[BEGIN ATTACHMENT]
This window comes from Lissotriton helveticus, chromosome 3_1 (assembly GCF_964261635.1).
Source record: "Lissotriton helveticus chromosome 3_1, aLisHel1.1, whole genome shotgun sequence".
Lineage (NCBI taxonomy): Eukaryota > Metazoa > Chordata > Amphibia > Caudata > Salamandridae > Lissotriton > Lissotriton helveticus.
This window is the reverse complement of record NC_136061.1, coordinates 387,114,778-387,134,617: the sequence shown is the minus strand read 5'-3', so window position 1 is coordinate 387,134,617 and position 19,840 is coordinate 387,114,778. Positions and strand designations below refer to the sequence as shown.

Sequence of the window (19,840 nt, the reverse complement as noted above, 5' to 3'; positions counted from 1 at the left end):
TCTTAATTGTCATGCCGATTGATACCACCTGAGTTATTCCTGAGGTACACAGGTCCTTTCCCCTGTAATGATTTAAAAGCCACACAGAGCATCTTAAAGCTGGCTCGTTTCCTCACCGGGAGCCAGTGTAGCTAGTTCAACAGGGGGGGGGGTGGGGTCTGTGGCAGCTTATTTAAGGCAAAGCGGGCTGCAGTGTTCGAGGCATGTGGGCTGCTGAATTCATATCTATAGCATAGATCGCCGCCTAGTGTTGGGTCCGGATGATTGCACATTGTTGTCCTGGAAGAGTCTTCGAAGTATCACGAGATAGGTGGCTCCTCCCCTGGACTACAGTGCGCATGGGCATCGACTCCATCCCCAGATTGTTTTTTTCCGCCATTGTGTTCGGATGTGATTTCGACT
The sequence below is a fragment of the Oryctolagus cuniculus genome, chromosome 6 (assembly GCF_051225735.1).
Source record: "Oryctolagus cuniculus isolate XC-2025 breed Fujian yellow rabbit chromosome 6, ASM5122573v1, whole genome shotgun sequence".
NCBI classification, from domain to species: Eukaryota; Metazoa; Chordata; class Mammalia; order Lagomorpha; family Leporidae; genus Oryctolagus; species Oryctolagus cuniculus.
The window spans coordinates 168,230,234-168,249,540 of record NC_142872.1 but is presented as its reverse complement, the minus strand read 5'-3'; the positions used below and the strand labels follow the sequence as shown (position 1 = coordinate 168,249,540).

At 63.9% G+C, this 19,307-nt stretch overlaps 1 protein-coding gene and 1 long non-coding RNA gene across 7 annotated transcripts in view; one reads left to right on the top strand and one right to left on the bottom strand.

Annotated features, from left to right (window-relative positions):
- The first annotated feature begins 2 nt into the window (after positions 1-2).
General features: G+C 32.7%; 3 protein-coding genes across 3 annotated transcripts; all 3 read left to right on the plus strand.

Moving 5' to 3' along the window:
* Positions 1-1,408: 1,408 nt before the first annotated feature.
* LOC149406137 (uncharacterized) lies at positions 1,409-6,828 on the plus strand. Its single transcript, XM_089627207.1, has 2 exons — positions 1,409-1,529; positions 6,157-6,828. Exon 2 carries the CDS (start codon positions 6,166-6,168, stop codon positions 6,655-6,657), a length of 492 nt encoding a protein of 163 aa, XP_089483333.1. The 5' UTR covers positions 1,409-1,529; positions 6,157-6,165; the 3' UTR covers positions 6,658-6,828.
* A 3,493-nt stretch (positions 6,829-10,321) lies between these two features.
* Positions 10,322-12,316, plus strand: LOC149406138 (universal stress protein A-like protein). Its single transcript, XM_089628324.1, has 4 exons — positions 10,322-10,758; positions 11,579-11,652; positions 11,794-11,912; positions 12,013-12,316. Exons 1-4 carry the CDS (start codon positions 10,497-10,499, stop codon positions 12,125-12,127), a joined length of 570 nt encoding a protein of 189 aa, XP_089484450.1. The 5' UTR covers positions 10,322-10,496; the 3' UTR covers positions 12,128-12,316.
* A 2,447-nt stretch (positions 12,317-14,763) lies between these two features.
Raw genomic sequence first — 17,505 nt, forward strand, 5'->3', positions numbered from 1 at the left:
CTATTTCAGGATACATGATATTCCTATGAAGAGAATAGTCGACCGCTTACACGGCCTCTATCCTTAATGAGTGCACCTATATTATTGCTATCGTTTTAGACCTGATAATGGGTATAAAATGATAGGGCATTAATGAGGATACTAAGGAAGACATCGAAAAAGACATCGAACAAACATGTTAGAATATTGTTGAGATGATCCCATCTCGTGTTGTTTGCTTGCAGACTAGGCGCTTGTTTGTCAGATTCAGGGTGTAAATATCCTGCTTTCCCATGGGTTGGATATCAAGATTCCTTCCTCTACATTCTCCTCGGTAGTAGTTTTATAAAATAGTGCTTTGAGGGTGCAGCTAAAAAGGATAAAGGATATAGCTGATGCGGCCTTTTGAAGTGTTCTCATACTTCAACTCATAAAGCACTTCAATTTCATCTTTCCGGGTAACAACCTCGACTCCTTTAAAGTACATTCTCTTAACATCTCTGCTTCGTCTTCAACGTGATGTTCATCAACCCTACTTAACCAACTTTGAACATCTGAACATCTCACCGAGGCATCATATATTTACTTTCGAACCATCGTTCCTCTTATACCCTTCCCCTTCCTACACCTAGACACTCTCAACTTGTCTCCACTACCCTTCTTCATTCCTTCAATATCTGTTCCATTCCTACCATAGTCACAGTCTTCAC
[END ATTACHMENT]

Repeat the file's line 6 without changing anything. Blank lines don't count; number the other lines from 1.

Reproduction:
TCTTAATTGTCATGCCGATTGATACCACCTGAGTTATTCCTGAGGTACACAGGTCCTTTCCCCTGTAATGATTTAAAAGCCACACAGAGCATCTTAAAGCTGGCTCGTTTCCTCACCGGGAGCCAGTGTAGCTAGTTCAACAGGGGGGGGGGTGGGGTCTGTGGCAGCTTATTTAAGGCAAAGCGGGCTGCAGTGTTCGAGGCATGTGGGCTGCTGAATTCATATCTATAGCATAGATCGCCGCCTAGTGTTGGGTCCGGATGATTGCACATTGTTGTCCTGGAAGAGTCTTCGAAGTATCACGAGATAGGTGGCTCCTCCCCTGGACTACAGTGCGCATGGGCATCGACTCCATCCCCAGATTGTTTTTTTCCGCCATTGTGTTCGGATGTGATTTCGACT